Break out your picnic blankets and stock up on antihistamines.

The region’s cherry trees are sprouting pink blossoms. The Yoshino cherry groves at Fort McHenry National Monument and Historic Shrine have peaked a week earlier than predicted.

While cherry tree blooms are often associated with Washington, D.C., there are plenty of cherry trees to enjoy around Baltimore with far fewer crowds. Baltimore’s flowering trees database and parks database collectively list more than 6,500 cherry trees across the city.

The trees at Fort McHenry National Monument and Historic Shrine are the same species found in Washington, D.C.’s Tidal Basin and one of the best-kept secrets outside of the beltway.

The Baltimore Banner thanks its sponsors. Become one.

The 43-acre grounds are free to the public and include two groves — a vestige of racial segregation — that were planted separately in 1931 by about 1,500 white and African American school children to honor the bicentennial of George Washington’s birth. Some of the trees have been replanted over the years.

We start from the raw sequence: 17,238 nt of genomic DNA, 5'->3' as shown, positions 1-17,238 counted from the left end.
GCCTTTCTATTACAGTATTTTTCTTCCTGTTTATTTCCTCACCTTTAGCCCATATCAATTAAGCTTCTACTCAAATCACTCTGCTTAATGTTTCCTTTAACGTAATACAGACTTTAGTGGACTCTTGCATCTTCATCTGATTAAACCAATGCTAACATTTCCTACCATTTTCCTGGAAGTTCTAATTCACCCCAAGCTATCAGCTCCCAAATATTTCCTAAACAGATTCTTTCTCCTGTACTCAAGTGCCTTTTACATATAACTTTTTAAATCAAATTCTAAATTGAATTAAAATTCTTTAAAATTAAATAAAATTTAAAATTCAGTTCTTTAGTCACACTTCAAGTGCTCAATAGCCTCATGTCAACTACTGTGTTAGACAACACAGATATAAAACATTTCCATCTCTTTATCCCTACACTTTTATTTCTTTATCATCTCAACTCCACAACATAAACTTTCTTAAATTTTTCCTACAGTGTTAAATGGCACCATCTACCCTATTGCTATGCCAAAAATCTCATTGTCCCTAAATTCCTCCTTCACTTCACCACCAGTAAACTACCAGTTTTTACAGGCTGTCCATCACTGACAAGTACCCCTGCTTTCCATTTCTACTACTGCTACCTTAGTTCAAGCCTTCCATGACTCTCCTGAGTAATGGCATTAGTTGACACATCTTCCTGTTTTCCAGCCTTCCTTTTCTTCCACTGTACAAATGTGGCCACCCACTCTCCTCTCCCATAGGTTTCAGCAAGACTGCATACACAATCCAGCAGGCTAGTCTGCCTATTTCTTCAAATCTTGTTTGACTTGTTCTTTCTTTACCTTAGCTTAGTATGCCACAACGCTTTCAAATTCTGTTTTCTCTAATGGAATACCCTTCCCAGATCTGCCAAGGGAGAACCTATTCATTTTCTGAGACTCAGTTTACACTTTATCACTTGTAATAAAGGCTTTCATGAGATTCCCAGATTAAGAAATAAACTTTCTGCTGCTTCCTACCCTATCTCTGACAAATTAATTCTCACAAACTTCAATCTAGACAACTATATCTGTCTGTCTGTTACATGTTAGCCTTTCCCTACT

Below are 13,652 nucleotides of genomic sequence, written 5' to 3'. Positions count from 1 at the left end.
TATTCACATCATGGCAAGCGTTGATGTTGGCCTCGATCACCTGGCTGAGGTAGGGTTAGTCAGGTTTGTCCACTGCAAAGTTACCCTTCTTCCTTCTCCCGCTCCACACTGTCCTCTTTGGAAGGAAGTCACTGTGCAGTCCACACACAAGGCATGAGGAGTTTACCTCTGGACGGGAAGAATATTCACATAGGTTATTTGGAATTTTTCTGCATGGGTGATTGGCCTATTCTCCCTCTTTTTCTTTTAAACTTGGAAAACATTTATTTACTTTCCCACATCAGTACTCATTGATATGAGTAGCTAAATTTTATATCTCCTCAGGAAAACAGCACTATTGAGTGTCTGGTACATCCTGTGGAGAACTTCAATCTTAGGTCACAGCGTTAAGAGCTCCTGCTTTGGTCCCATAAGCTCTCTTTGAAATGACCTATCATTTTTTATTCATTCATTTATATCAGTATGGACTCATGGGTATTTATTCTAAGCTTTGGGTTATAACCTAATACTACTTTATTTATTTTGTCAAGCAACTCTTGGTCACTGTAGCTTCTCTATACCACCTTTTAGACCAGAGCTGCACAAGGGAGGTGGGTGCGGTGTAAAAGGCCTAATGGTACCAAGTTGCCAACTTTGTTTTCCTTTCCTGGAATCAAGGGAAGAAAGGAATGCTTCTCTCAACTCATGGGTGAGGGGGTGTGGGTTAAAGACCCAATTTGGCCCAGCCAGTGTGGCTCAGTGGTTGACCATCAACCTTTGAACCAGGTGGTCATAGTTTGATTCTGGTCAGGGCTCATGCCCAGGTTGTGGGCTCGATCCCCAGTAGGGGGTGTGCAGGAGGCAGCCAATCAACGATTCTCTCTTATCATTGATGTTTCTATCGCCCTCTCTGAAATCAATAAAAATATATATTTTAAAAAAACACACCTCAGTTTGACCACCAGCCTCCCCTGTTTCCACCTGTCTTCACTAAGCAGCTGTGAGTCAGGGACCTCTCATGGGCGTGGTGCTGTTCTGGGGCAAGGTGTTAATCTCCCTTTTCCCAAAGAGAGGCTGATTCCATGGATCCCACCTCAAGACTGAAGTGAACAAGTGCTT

The groves’ blossoms were expected to peak around March 26-30. Officials define peak bloom as the day when 70% of the blossoms are open. Trees typically bloom for several days.

Peak bloom varies annually depending on weather conditions.

Fort McHenry isn’t the only good place to see cherry trees in Baltimore. The city hasn’t updated its trees database since 2015, but it’s still a great tool for finding trees in the city. Use our interactive map to find trees near you.